Damage to cell membranes causes cell aging

A new study has found that mechanical damage to the cell membrane may induce cellular senescence in human cells.

Kintsugi illustration alluding to cell membrane damage induced cell senescence

Researchers from Okinawa Institute of Science and Technology (OIST), in collaboration with researchers at University of Tokyo, Nagoya University, and Nagoya City University, have discovered that damage to the cell membrane promotes cellular senescence, or cell aging. The article was published online on 22 February 2024 in Nature Aging, and the article will be featured on the cover of the March issue.

Our cells are surrounded by a fragile membrane that’s only 5 nanometers thick, 1/20 of a soap bubble. Cells are easily damaged by physiological activities, including muscle contraction and tissue injury. To cope with such damage, cells are equipped with mechanisms that can repair membrane damage to a certain degree.

Mechanical damage to the cell membrane was previously believed to trigger two simple cellular outcomes: recovery or death. In this study, however, the researchers uncovered a third outcome – cellular senescence. 

“When I started this project, I simply aimed to understand the repair mechanisms of damaged cell membrane,” recalls Professor Keiko Kono, head of the Membranology Unit at OIST and senior author of this study, which involved multiple members from the unit, including Kojiro Suda, Yohsuke Moriyama, Nurhanani Razali and colleagues. “Unexpectedly, we ended up discovering that cell membrane damage, in a sense, switches cell fate.”

The key to determining cell fate is the extent of damage and subsequent calcium ion influx. The thin cell membrane damage can be easily repaired, allowing the cells to continue cell division without any trouble. The highest level of cell membrane damage induces cell death. However, a middle level of cell membrane damage turns the cells into senescent cells several days later, even though membrane resealing seems successful. 

Cancer cells divide unlimitedly. In contrast, non-cancerous normal cells have a limited capacity for cell division – around 50 times before division is irreversibly stopped, and the cells enter a state known as cellular senescence. Senescent cells are still metabolically active, but unlike young and healthy cells, they produce various secretory proteins that upregulate immune responses in both nearby tissues and distant organs. This mechanism can induce both beneficial and detrimental changes in our body, including acceleration of wound healing, cancer promotion, and aging. During the last decade, numerous studies have reported that senescent cells exist in animal bodies, including humans, and that the removal of senescent cells can rejuvenate body functions in experimental animals. However, the cause of cell senescence in the human body remains a controversial topic. “The gene expression profile and bioinformatics suggested that cell membrane damage explains the origin of senescent cells in our bodies, specifically the ones near damaged tissues,” explains Professor Kono.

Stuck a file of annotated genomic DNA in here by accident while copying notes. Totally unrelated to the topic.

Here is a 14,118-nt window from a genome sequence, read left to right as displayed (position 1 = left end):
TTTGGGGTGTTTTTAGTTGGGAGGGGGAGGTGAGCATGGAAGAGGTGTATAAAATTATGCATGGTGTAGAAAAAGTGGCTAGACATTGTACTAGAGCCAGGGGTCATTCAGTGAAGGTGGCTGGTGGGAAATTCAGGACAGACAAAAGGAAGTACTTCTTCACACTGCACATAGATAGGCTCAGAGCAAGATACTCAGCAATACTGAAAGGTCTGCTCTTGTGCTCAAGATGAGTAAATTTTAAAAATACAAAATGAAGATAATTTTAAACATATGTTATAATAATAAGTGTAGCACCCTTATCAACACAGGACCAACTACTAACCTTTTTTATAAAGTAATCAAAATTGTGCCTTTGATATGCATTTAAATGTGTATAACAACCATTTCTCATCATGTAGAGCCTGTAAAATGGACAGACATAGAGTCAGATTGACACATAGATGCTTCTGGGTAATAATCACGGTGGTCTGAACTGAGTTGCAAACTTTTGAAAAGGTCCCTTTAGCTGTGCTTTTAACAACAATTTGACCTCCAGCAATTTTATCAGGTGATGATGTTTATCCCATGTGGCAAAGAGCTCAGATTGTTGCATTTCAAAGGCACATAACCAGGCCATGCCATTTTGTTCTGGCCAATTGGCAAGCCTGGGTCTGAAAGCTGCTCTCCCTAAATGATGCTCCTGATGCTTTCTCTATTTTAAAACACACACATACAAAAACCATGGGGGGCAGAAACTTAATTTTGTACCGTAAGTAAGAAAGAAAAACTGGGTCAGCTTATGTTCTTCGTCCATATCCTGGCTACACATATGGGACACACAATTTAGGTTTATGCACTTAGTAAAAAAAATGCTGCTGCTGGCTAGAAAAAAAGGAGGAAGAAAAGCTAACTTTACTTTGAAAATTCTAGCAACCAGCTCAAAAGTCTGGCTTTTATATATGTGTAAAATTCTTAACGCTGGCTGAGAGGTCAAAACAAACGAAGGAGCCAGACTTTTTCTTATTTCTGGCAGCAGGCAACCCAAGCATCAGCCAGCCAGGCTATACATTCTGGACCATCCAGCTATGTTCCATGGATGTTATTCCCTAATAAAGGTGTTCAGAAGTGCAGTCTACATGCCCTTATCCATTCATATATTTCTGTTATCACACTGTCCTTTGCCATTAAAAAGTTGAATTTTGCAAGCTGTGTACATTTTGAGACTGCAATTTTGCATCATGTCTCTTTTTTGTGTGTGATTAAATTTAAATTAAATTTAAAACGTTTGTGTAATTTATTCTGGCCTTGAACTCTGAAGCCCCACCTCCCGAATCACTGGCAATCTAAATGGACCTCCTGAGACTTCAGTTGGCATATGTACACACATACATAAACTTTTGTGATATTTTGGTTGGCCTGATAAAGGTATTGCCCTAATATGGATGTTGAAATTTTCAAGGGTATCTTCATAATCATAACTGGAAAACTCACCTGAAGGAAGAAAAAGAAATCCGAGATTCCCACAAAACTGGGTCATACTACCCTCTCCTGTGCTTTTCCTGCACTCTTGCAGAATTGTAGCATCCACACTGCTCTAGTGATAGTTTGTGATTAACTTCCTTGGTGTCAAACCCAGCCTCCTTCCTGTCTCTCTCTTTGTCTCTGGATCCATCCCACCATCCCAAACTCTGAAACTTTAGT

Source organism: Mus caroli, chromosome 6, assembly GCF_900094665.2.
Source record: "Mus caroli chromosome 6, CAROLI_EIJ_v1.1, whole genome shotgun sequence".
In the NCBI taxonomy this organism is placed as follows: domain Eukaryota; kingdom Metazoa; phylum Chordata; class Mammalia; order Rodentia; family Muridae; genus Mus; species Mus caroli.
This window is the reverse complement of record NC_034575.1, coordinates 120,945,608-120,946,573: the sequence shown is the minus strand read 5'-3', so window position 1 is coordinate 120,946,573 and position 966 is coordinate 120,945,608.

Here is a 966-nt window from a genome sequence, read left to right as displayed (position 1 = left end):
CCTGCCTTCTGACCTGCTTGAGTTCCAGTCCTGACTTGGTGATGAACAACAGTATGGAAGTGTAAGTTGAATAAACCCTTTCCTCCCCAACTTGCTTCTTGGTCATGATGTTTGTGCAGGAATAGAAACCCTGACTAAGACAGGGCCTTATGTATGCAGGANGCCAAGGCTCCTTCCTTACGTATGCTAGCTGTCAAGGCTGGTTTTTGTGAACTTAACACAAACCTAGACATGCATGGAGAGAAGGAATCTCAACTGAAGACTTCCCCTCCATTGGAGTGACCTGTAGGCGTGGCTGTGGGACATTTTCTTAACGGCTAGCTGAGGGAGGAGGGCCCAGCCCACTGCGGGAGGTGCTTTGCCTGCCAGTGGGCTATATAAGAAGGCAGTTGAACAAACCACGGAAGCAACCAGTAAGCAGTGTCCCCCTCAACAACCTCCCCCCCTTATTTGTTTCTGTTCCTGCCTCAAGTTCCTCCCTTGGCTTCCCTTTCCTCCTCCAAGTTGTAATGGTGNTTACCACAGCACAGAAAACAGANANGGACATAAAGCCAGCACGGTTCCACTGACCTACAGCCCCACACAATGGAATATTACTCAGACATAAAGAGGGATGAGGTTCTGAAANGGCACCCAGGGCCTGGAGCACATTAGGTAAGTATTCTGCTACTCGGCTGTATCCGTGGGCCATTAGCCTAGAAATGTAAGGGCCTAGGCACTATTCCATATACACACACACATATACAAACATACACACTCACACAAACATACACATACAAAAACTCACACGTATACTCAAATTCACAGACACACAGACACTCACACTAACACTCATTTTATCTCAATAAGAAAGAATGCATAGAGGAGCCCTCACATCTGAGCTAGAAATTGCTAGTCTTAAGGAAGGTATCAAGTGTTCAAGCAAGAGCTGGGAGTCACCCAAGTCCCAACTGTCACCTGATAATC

The best-established inducer of cellular senescence is repeated cell division. Many other stresses also induce cellular senescence in a laboratory setting, such as DNA damage, oncogene activation, and epigenetic changes. The long-standing dogma in the research field was that various stresses induce cellular senescence ultimately via the activation of DNA damage response. However, the authors uncovered that cell membrane damage induces cellular senescence via a different mechanism that involves calcium ions and the tumor suppressor gene p53. These findings may contribute to develop a strategy to achieve healthy longevity in the future.

Header image

Kintsugi, the traditional Japanese art of repairing broken pottery by mending cracks with lacquer and gold. Kintsugi visibly incorporates the history of an object into its new form. In this analogy, cell membrane damaged is repaired, however, rather than restoring the cell to its original form, the new cellular nature is irreversibly changed and the cells behave differently in our body. Illustration: Amy Cao


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